• Italian Meat Loaf

    Italian meat loaf

    Homely and immensely satisfying, there’s nothing quite as comforting as meatloaf.

    Served hot with vegetables, cold as part of a salad or sliced thinly in sandwiches, meatloaf is a star.
    Aussies are used to cooking their meatloaves in a tin and turning them out. The Italians cook them ‘free form’ on top of the stove for the simple reason that Mama’s kitchen often did not have an oven. Dishes that needed to be cooked in an oven went down to the baker once the day’s bread was taken out. This is also true of French cooking; dishes that have the name “boulangere” (baker) give the clue.
    The advantage in cooking a free form meatloaf is that the sauce becomes an integral part of the dish. Keeping the loaf together is dependent on three things –
    • bread dissolved in warm milk and then mixed with a beaten egg – this is the glue that helps bind the loaf
    • mixing and kneading the ingredients well with your hand – this works far better than any implement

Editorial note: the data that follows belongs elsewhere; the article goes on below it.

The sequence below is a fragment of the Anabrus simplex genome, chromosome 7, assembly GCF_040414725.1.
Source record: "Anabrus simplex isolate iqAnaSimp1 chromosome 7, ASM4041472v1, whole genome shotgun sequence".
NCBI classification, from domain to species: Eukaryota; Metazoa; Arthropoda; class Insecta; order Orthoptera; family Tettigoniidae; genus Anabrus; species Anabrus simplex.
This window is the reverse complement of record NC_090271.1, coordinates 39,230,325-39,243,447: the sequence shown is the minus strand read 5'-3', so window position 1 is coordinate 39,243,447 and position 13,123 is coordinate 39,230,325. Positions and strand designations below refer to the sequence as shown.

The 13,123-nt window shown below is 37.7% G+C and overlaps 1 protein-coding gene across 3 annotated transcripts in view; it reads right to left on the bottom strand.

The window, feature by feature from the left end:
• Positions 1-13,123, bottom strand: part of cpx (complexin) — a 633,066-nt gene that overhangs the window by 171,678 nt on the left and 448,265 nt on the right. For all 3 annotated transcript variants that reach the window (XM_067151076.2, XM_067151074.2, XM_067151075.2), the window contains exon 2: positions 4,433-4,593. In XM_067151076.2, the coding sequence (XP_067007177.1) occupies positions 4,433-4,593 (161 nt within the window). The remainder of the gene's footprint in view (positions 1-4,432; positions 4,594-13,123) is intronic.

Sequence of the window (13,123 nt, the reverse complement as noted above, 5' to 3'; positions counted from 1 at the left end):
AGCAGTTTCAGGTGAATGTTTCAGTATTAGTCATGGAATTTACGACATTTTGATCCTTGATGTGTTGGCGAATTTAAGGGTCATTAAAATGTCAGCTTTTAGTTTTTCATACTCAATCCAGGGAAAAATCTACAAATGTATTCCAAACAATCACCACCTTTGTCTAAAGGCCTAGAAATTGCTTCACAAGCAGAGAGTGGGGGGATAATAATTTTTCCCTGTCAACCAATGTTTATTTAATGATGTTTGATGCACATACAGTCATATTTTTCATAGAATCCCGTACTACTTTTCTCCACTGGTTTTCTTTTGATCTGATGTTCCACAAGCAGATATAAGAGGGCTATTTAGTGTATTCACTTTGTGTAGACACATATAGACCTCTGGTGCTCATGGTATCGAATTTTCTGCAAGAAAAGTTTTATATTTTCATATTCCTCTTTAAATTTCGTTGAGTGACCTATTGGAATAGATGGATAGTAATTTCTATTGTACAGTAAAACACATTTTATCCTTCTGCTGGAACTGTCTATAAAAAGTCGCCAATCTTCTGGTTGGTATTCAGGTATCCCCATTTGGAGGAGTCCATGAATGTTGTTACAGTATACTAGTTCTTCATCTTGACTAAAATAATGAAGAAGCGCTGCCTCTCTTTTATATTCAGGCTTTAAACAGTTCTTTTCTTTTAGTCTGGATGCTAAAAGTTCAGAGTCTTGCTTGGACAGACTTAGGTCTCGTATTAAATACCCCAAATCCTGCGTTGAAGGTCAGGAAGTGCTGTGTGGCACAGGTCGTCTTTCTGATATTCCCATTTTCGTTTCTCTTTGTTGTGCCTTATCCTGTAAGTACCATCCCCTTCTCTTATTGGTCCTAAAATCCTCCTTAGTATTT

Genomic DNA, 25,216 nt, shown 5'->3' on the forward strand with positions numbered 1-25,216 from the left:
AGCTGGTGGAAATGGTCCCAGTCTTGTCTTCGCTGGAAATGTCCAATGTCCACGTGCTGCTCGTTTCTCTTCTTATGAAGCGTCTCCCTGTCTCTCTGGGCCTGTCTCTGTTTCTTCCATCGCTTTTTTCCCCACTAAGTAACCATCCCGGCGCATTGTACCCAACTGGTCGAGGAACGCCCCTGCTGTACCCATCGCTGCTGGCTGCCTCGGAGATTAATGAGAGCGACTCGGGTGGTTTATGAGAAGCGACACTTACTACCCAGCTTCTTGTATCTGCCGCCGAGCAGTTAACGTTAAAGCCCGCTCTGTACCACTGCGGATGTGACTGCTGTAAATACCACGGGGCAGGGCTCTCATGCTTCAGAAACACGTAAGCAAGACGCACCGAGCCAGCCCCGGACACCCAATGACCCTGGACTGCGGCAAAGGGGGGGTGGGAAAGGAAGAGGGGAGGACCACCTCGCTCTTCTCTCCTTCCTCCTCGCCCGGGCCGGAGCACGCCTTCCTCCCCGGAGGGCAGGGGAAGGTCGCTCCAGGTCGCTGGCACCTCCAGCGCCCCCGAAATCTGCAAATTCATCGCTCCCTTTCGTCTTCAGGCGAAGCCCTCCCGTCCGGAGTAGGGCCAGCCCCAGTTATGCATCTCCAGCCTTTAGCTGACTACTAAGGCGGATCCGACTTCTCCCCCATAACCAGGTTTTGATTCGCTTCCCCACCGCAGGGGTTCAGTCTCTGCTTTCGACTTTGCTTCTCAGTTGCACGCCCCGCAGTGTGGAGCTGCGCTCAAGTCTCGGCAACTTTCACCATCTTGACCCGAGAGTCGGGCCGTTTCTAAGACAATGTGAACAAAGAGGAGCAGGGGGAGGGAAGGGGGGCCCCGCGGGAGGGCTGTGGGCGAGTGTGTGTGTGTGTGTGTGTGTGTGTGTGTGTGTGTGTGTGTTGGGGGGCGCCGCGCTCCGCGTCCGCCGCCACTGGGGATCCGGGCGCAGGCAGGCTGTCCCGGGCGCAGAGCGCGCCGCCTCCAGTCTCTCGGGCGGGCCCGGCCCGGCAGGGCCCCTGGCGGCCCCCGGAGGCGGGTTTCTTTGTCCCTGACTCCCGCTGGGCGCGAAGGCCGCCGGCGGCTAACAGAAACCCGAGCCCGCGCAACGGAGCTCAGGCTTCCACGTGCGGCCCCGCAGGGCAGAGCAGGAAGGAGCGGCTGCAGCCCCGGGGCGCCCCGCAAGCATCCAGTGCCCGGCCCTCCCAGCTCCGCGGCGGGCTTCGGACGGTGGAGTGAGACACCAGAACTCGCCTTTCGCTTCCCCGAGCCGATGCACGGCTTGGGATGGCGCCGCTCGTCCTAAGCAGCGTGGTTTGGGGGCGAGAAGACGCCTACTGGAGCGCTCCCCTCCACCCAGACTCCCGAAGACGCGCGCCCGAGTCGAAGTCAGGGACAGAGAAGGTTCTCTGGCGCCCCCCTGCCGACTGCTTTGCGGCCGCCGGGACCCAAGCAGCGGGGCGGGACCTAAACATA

• compacting the shape well when forming the loaf – first rolled into a tight ball and then gently rolled into a fat salami shape.
    A deep and large fry pan (with lid) is the ideal vessel in which to cook the meatloaf – it will take just on an hour.

    Match with a medium bodied Italian Valpolicella 2005 Zenato or even a richly flavoured pinot like new release 2006 Chartley Estate Black Crow Pinot.

    The recipe

    Italian meat loaf
    800g beef topside, minced
    25g dried Italian porcini mushrooms, soaked in half cup warm water for 20 minutes
    1 small onion, very finely chopped – as fine as you can
    1 large clove garlic, very finely chopped
    100g sliced pancetta, chopped
    60g freshly grated Parmesan or Grana
    1-2 tsp salt, plenty of black pepper
    half nutmeg, grated (optional but very good)